Digging the Gravels

| March 21, 2005 | 0 Comments
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It’s party time in New Zealand — that is, if you consider working twelve to fourteen hour days, seven days a week a party. We’ve begun harvest here at the Craggy Range winery, picking and pressing Chardonnay over the weekend and bringing in the first red grapes of the vintage in the form of our estate Merlot.

As you might imagine, I haven’t had much time to sample any more Kiwi wines working these long hours, but I have been learning a bit about the area in which the winery is located. It’s called the Gimblett Gravels, and it appears to have the potential to produce wines on a par with the finest bottles from France.

I know what you’re thinking. Everyone likes to claim that their wines are as good as those from Bordeaux or the Cote Rotie, but few and far between are the bottles which actually deliver. The wines of the Gravels, I believe, have a good shot at it.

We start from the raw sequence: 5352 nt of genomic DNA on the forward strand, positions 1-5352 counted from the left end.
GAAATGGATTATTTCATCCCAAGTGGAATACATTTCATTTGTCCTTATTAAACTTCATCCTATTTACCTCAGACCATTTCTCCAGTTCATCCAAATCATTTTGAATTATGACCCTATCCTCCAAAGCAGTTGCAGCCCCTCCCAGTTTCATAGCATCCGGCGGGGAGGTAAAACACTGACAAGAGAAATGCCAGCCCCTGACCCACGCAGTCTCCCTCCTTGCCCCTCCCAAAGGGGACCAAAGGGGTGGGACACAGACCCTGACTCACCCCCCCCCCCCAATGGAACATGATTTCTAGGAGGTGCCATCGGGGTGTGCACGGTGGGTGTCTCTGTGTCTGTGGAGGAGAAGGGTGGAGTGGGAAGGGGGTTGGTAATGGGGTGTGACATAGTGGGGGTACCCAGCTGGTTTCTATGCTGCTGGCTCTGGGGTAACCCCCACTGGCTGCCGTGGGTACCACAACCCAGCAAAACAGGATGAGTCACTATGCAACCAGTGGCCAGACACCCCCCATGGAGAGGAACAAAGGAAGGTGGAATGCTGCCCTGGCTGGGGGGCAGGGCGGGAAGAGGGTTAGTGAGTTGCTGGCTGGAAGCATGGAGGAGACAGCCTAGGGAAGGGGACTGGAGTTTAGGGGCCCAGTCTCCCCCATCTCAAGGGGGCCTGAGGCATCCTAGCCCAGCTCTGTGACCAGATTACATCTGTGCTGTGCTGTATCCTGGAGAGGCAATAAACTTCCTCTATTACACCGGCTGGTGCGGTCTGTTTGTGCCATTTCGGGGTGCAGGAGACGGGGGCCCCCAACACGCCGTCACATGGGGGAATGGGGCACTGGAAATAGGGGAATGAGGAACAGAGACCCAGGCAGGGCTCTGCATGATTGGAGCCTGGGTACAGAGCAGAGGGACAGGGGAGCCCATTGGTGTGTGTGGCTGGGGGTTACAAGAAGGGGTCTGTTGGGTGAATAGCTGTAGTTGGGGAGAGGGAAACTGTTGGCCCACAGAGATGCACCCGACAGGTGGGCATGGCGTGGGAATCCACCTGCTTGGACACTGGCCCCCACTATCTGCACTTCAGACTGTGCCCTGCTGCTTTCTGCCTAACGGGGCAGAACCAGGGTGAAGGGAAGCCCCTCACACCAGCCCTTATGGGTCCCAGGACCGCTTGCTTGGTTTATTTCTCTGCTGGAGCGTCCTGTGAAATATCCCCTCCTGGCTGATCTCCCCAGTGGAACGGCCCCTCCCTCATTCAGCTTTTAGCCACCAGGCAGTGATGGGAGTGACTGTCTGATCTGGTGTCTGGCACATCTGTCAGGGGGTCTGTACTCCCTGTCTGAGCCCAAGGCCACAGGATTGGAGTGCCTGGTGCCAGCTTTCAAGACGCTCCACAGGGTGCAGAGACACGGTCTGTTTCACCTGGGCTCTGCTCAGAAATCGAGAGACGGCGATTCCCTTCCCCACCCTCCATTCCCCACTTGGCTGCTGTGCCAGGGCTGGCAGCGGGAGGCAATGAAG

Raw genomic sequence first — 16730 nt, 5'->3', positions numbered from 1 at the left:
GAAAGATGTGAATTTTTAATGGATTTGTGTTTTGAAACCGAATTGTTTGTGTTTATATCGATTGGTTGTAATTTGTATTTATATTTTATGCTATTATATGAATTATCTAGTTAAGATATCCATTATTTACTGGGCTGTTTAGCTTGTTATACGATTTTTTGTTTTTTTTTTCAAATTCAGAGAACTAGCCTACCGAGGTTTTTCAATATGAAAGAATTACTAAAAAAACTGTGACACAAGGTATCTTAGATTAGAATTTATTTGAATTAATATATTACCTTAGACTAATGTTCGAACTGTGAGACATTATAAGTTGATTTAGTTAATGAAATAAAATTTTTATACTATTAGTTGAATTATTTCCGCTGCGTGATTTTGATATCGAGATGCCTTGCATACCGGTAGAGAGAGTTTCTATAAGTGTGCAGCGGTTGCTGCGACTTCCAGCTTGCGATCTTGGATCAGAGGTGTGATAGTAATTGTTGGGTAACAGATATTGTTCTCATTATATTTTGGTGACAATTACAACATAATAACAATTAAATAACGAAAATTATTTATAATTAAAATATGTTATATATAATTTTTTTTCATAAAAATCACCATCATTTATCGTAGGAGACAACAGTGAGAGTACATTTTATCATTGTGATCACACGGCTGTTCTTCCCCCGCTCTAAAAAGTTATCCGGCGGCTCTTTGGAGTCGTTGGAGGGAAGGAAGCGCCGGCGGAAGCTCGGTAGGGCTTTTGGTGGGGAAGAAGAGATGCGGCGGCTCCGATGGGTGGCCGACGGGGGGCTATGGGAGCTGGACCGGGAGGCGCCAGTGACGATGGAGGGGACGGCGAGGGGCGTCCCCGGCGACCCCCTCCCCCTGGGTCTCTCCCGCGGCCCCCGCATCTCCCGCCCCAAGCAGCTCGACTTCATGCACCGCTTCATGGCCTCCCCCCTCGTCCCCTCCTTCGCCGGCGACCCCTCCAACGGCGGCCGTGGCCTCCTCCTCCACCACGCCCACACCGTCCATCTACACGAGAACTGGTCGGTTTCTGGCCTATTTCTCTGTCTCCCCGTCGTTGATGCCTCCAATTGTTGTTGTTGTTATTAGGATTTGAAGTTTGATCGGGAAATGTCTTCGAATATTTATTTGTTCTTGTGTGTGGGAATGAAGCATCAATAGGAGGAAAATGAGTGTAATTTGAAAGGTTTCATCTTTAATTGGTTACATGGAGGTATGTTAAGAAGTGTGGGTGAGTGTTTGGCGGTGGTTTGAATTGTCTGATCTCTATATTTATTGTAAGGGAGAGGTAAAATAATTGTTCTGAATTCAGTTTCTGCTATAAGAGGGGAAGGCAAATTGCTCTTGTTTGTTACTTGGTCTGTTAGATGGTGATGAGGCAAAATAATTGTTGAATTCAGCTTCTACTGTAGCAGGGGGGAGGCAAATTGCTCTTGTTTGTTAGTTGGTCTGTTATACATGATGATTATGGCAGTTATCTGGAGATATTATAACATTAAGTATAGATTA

Graced with a climate nearly identical to Bordeaux and rocky dry riverbed soils, this regions vines produce fruit which has amazingly complex and mature flavors and aromas without high alcohols and the overt jamminess which is characteristic of overripe new world wines.

There are a number of producers in this region who are beginning to turn out stunning Bordeaux blends as well as Syrahs, and if this trend in quality continues, New Zealand’s famed Sauvignon Blanc may take a back seat to these up-and-coming reds from Hawke’s Bay.

On my next day off I’m planning a wine-buying trip around the area to search out some interesting wines and will pass on what I find to you. In the meantime, for more information on the Gimblett Gravels region and some of the wineries located here, visit their website at www.gimblettgravels.com. Hunt down a bottle or two at your local savvy wine shop and enjoy.

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